This site uses cookies to improve your experience and to provide services and advertising. By continuing to browse, you agree to the use of cookies described in our Cookies Policy. You may change your settings at any time but this may impact on the functionality of the site. To learn more see our Cookies Policy.
OK
Dublin: 10 °C Tuesday 31 March, 2020
Advertisement

Bats have accents, say scientists

It’s not just humans who speak in regionalised dialects, as Australian team discover local variations in bats too.

A vampire bat hangs out at the Philadelphia Zoo awaiting its lunch of blood
A vampire bat hangs out at the Philadelphia Zoo awaiting its lunch of blood
Image: AP Photo/Sabina Pierce

BATS CAN DEVELOP DIALECTS according to where they live, according to Australian scientists.

Brad Law, a researcher at the Forest Science Centre, found that bats living along the east coast of the Australian state of New South Wales had varying calls.

“Bats in different regions have different calls. You may have the same species on the north and the south coast but they’ll have different calls,” the Age quoted Laws as saying.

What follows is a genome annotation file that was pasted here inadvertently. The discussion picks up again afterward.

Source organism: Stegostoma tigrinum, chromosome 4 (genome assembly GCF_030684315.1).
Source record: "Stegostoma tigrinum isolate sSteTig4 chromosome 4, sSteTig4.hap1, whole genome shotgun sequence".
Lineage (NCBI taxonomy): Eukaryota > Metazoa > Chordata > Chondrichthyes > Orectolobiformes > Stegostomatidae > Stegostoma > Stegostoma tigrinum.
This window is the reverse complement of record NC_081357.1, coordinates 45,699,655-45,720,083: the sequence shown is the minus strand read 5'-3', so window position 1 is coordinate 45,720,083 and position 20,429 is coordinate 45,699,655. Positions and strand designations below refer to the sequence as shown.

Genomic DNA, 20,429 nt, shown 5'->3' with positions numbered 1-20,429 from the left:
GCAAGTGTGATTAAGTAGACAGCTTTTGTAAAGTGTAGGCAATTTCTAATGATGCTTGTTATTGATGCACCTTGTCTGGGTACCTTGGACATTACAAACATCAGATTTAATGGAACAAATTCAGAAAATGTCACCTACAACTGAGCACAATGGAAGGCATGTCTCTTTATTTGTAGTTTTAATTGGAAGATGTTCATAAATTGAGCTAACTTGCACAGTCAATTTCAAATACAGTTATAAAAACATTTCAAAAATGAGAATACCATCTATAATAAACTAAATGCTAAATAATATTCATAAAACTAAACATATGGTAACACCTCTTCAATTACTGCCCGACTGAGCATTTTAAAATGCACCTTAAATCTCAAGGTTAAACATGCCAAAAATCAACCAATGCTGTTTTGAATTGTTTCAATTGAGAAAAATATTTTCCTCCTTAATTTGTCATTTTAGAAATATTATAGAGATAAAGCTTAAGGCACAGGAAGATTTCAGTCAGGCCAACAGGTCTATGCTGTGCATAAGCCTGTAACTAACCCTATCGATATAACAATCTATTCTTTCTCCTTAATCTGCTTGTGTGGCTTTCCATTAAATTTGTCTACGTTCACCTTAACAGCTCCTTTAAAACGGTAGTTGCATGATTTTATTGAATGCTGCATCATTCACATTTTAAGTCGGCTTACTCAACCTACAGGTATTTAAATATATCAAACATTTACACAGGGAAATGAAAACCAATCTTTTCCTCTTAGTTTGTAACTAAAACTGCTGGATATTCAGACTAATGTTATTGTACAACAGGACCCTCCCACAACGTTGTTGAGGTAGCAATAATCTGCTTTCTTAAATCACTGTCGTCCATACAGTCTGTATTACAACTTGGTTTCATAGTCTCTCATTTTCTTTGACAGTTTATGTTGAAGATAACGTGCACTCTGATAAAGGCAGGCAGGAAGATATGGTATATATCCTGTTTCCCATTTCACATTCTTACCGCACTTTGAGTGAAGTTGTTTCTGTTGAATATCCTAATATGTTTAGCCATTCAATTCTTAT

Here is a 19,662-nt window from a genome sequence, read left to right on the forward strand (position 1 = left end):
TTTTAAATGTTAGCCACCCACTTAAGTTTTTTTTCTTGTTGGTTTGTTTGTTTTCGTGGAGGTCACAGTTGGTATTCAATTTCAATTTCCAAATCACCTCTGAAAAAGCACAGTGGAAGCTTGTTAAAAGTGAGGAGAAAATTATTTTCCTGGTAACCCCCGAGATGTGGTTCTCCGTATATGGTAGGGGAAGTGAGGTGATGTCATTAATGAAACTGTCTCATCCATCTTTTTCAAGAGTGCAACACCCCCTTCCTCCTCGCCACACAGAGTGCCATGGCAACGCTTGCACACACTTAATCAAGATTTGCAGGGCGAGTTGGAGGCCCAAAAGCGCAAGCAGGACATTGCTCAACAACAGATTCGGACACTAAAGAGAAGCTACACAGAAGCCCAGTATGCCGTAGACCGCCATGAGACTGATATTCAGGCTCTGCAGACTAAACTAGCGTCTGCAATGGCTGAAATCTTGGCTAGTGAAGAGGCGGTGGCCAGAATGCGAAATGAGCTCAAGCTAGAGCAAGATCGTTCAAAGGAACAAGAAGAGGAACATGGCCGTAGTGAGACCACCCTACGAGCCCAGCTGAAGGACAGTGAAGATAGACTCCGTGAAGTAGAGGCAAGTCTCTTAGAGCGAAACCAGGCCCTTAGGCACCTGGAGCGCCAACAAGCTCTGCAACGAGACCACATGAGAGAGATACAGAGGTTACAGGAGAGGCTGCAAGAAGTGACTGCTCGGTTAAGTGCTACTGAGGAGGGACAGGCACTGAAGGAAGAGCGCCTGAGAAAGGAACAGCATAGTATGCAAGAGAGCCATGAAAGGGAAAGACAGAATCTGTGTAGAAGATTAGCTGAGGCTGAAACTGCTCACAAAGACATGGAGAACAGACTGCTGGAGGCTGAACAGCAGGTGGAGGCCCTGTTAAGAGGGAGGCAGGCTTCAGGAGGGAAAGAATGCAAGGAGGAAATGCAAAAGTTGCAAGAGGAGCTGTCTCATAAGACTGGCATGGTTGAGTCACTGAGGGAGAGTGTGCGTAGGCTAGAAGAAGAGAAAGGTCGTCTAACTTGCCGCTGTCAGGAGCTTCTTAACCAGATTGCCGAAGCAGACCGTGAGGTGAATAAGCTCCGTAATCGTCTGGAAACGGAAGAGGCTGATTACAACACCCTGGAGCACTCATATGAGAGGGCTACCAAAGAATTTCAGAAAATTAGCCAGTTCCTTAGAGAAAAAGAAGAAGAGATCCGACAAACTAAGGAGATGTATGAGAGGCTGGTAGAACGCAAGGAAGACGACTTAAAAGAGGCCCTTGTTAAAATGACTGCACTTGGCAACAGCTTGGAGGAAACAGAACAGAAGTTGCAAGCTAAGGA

Scientists had long suspected that bats had regional calls, like other animals do, but this is the first to me it has been proven. The calls of about thirty bat species were used to develop a system to identify, observe and protect bats along the coast.

“We need to improve our ability to reliably distinguish between species that have commonly shared call features and we must increase the speed of call identification,” Law said in the latest edition of Forest NSW’s Bush Telegraph Magazine.

“The automation of bat call identification is seen as an essential development in the efficiency of this survey method and should ultimately fulfil both of these criteria.” (You can read the original article as a PDF here.)

Researchers took four thousand bat calls and made custom software to develop a means of identification for bat calls.

Bats use their calls to navigate and hunt using a process called echolocation in which high frequency ultrasounds  hit objects and echo back.

Although the identification was time-consuming, Law said it would lead to time and money savings in field surveys and possibly increase the accuracy rate and make long-term monitoring of bats cost-effective.

  • Share on Facebook
  • Email this article
  •  

Read next:

COMMENTS